Okay. So that is a cost right there. And then add to that the cost of on average building a headless architected WordPress site costs 50% more than building a regular WordPress website. So there’s an additional cost. You had a perfectly good site you have to throw in the garbage, you have to build a new site and that site will in any case cost you more. Then on an ongoing basis, it will cost you more because stuff that your marketing team could do on their own, they can’t anymore. So there’s going to be greater dependence on developer resources. Plus you now need kind of two teams of developers, backend and front end. And like we mentioned, a lot of plugins that you could have used in the past to just get stuff done in one click, you can’t, so you have to develop it. So you really, really need to understand what that means for you. Do the benefits outweigh these disadvantages? From what I see, the main types of organizations where going headless makes sense are really the large media [00:18:00] companies that are like either themselves news sites or they behave like news sites, or they have many like web properties that all need to be linked together in some way.

And also that the organization already had developer teams that can support this move. And it fits in really nicely with the general company kind of ethos of web development. But really that tends to be larger organizations. I wouldn’t move to headless because of marketing messaging.

So what I, what we’ve seen is that people read about marketing like headless and it sounds cool. And then they’re like, well, this is the next best thing. So we really should probably use it except for that just because people say it’s the next best thing doesn’t mean it is the next best thing for you as an organization.

So it’s really, really important to understand what it means. If a company really wants to test the waters, I would say do it with a small site, some kind of mini site or something like that, or like landing pages, and then see what it means for you to operate for a few months, see how your marketing team reacts because they’re the ones who have to use it on a [00:19:00] daily basis. What does that mean for them? Are they frustrated or are they excited about it? And yeah, that’s what I would recommend for companies considering moving to headless.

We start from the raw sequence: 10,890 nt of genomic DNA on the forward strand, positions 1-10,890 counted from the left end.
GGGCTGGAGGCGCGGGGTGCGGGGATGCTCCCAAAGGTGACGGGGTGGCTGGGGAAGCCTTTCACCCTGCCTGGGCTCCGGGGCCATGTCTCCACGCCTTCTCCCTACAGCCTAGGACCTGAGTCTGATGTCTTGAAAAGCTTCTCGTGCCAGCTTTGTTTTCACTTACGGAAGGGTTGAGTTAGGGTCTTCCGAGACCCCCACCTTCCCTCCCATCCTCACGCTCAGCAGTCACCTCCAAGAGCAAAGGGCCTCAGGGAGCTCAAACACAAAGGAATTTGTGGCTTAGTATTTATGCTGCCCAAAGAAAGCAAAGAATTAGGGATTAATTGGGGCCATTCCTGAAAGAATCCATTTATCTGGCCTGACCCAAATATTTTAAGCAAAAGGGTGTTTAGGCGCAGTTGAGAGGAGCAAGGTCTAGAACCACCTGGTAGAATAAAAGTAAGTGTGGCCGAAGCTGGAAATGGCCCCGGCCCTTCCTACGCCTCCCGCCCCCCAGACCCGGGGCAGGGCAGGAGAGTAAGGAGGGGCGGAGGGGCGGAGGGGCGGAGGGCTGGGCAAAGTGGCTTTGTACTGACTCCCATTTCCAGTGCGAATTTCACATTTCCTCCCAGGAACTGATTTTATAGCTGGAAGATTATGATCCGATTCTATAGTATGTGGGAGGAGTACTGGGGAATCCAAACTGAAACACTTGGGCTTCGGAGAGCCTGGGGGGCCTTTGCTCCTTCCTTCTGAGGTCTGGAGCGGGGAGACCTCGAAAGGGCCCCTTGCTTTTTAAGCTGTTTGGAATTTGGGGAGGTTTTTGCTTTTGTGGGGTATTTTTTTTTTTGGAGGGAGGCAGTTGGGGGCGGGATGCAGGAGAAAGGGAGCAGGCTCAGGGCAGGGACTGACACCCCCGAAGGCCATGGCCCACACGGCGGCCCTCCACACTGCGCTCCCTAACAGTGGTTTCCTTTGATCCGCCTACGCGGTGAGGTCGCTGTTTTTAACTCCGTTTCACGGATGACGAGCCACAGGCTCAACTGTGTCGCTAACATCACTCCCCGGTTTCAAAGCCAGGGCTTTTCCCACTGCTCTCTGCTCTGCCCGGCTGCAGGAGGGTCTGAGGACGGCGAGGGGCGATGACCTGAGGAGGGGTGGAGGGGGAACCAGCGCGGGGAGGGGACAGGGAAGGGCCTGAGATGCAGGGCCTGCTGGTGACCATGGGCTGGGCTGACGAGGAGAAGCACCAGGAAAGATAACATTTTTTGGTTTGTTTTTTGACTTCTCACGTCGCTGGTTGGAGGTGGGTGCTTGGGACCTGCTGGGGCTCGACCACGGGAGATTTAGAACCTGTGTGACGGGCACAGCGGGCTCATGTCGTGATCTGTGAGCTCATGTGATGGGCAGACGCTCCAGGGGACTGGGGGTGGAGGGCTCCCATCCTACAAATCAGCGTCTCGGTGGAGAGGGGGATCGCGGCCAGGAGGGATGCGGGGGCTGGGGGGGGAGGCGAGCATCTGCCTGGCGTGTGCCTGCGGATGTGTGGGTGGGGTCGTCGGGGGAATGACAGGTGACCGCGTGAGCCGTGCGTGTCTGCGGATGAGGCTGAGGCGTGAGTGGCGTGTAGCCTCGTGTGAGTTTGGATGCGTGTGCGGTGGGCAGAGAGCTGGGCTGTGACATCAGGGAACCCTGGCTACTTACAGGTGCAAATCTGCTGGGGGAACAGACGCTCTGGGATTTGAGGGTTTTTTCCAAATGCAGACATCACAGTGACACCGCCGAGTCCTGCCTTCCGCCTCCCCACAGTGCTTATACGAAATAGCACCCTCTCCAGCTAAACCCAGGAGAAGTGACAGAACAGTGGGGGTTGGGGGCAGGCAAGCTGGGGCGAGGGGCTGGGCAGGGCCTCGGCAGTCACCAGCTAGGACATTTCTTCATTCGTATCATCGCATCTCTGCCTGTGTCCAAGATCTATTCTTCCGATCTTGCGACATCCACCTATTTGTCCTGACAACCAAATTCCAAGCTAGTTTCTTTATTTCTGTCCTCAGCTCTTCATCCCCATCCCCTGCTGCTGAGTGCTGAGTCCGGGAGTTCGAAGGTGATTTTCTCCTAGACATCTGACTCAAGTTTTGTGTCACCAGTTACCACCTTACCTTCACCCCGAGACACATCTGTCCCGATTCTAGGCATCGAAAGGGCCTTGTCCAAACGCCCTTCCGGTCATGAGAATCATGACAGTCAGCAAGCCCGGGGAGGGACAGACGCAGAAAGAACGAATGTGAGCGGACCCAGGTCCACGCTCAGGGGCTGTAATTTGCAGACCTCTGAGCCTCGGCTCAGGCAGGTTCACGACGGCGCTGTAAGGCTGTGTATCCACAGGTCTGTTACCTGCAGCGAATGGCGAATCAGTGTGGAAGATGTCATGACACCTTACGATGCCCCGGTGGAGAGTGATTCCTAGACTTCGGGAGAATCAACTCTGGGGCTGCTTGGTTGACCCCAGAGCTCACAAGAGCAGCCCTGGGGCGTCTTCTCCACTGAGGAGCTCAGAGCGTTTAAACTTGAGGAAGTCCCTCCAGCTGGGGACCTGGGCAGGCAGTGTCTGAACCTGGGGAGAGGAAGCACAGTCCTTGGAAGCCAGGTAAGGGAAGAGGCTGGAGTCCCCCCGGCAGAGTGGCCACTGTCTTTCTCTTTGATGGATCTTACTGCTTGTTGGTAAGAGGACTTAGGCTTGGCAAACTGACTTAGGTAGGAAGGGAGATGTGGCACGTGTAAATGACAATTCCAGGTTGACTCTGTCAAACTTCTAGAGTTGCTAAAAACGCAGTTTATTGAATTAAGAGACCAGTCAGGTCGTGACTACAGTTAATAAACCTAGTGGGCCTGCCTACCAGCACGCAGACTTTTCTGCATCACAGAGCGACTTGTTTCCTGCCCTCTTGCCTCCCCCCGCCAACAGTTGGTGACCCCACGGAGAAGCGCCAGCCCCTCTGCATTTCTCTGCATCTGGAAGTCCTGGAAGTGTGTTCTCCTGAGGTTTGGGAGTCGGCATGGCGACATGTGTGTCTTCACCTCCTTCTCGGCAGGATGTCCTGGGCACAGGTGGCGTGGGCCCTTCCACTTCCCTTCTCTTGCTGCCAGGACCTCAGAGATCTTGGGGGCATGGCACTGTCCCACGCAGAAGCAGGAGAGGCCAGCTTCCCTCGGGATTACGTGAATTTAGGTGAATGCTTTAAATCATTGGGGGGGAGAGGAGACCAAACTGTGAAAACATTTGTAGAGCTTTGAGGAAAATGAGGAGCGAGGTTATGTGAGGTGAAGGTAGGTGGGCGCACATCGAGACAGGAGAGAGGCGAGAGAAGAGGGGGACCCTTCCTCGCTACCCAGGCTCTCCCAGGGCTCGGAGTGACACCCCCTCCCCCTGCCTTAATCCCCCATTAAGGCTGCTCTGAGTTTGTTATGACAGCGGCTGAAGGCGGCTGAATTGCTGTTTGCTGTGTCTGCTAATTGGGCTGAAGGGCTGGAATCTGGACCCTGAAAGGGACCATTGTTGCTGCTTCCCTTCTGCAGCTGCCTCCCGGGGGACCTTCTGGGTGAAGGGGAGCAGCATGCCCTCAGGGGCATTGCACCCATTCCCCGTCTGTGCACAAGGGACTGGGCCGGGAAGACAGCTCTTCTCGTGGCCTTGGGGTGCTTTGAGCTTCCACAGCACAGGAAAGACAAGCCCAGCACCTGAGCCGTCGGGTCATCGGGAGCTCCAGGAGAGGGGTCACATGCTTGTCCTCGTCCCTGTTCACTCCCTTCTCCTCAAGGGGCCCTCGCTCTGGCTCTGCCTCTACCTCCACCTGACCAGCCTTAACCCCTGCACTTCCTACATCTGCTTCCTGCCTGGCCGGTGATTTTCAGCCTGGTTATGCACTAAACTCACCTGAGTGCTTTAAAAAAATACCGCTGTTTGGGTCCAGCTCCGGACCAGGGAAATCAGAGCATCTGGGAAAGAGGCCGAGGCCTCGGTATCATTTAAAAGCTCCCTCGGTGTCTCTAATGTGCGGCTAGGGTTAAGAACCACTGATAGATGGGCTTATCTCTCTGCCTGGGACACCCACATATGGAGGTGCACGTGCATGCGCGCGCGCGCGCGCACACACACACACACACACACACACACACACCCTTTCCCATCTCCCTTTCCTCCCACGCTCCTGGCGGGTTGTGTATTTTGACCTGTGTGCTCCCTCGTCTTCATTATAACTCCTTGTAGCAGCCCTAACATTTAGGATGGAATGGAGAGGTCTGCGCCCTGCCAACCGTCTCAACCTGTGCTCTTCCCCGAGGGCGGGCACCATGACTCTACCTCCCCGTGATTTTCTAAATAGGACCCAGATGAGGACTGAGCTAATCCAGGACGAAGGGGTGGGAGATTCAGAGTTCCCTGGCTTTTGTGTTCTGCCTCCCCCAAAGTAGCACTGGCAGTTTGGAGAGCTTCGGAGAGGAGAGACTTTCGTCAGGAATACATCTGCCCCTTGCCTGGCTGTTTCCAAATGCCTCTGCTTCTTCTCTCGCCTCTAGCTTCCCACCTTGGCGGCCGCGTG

Gary Ballabio: That’s a good point. I mean, it sounds like a monumental transition.

Miriam Schwab: It’s a really big ask to move to headless just because of those first steps, which is throw away your site now, build a more expensive one. Just that already is like really? Yeah. Okay.

Gary Ballabio: And then it’s when we’re gonna see the return on this?

Miriam Schwab: Yeah, exactly. Exactly.

Sam Brace: Let’s say, as a organization, an enterprise, something along those lines, do they need to be involved with CDNs? Do they need to have a tie to a content delivery network to be truly headless or truly static ?

Miriam Schwab: Once a company’s going headless, then they might as well use a CDN. It’s like, it only brings value. Hook it up into your CDN and then it’s fast everywhere. That’s basically what it comes down to. And you know, Akamai’s like super expensive and just, I don’t know. It powers the biggest companies in the world. It’s not for everybody, but there’s great CDN options out [00:20:00] there. So, on Strattic for example, what we do is we allow users to continue using WordPress as usual. So you get to use all the plugins, all that still works. But it’s containerized and isolated so that all you don’t have that attack surface. Hackers can’t access it.

And performance is an issue because the only people using the site are the team. Click a button, generate the static replica of the site. So it’s just a collection of static files. And then we tie it into a CDN. So all of our users get a Cloudfront CDN, which is Amazon CDN out of the box. It’s immediately tied in and their site then becomes fast everywhere.

So what happens is particularly in a static-ly generated site, as opposed to headless, it’s a collection of static files. So it’s already faster because every page has been prerendered and is ready to be served up immediately. And there’s no underlying processing server to potentially slow things down under load or whatever.

Plus then you serve it through CDN. So not only is it pre rendered and fast already, it means that if I’m in Australia, I’m going to access the replica of the site in the edge location nearest to me in Australia. And if I’m in the UK, [00:21:00] I pull it from the UK. And if I’m in the states, I pull it from the states. In standard WordPress, your WordPress site’s hosted in a geographical location.

So let’s say it’s in Texas. Means that people far away from Texas actually have to kind of travel across the world to get that data and pull it back to them. And that creates a level of latency. So CDNs offer a lot of benefits. They do need some management. So for example, when you update your site, you need to what’s called invalidate the cache, so that the changes appear immediately on Strattic.